Moments later a suicide bomb attack rocked Macka Park in the same neighborhood. The suicide bomber blew himself up after police noticed him, according to Interior Minister Suleyman Soylu. The attacks martyred at least 38 people and injured 155 others.
Deputy Prime Minister Numan Kurtulmus said Sunday that the PKK terror group was "most likely" involved in the attack.
EU foreign policy chief Federica Mogherini expressed unity with Turkey following the attacks, but did not label them as terror.
"All our solidarity to all citizens of Turkey," she posted on Twitter.
European Parliament president Martin Schulz also avoided using “terror” in a statement that also voiced unity with the people of Turkey.
"My thoughts & solidarity with Turkish citizens, with families of victims of Istanbul attacks. I wish speedy and full recovery to the injured,” Schulz said.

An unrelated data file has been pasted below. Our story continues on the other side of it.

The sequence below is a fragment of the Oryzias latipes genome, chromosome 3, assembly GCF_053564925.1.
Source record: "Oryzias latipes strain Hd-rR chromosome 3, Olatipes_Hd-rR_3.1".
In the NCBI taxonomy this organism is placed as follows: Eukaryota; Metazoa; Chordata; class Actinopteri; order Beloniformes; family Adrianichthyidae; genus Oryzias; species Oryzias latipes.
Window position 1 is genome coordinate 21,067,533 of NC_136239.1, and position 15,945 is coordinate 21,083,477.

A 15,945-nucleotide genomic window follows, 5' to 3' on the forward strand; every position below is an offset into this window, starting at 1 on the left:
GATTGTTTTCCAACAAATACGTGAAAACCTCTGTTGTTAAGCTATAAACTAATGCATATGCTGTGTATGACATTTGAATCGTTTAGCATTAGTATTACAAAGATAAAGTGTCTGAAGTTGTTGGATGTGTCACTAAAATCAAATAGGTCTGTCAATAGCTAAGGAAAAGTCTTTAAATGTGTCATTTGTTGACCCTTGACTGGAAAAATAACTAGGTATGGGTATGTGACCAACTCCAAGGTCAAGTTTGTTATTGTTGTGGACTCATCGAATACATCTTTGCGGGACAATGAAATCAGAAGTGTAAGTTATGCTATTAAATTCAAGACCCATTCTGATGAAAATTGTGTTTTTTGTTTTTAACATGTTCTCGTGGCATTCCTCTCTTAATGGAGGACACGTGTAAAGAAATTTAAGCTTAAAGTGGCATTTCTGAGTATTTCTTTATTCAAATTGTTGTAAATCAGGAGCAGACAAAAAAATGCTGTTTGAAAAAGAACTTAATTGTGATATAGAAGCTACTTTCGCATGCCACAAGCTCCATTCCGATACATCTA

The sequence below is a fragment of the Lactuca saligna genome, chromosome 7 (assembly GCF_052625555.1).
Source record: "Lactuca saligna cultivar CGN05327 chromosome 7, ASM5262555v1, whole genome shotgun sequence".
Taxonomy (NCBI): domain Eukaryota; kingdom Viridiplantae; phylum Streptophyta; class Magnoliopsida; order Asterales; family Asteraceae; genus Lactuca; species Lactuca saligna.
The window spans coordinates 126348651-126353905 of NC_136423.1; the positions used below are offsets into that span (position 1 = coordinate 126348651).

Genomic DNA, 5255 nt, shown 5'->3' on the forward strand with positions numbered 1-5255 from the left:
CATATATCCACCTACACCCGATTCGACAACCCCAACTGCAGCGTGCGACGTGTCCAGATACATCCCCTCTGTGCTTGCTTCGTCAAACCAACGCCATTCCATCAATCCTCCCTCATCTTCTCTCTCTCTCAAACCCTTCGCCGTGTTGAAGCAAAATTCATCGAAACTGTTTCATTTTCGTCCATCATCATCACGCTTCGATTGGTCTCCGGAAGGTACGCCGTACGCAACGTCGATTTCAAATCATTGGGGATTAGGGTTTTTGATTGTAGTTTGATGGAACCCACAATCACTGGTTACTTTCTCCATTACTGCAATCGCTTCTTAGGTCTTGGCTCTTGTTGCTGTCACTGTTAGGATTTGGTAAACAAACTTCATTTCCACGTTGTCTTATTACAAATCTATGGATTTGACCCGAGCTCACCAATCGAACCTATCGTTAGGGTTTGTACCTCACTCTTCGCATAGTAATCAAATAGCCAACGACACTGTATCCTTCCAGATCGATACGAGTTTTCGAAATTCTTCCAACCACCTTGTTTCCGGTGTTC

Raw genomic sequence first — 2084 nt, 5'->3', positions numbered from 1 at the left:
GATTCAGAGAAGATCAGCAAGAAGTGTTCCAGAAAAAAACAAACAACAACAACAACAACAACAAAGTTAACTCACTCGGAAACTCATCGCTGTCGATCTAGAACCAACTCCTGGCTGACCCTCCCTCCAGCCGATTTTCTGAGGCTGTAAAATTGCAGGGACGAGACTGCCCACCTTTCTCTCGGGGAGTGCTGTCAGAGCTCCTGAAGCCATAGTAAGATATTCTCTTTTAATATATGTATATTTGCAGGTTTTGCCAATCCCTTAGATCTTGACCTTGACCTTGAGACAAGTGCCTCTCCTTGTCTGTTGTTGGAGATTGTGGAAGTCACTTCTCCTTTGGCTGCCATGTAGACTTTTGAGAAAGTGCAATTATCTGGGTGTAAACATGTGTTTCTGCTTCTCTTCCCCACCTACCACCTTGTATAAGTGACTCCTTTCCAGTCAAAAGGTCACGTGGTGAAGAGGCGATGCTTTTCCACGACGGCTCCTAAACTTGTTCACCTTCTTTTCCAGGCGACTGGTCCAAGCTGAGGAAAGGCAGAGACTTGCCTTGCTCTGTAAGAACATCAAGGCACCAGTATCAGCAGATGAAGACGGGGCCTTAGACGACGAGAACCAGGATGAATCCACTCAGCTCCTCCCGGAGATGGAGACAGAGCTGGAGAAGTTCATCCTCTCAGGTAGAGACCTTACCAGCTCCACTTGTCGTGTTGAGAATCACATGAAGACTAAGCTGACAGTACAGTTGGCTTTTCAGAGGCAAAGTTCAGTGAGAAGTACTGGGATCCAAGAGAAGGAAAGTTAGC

And European Union enlargement commissioner Johannes Hahn preferred to use “violence” in his statement.
“I harshly condemn an attack in Istanbul. Violence has no place in democratic societies,” Hahn said.
Turkey recently accused the EU of not providing enough support to fight terrorism.
Earlier this month, Schulz reacted to the arrests of 11 journalists and, lawmakers from the opposition Peoples’ Democratic Party (HDP) on terror-related charges.
Schulz indicated the EU could impose sanctions against Turkey following its anti-terror arrests.
In response, President Recep Tayyip Erdogan criticized Schulz for ending Turkey's EU membership process and demanded the EU issue its decision on the matter.
The PKK -- listed as a terrorist organization by Turkey, the U.S., and EU -- resumed its decades-old armed campaign in July last year. More than 300 civilians and nearly 800 security personnel since have been martyred. Approximately 8,000 PKK terrorists have been killed or apprehended.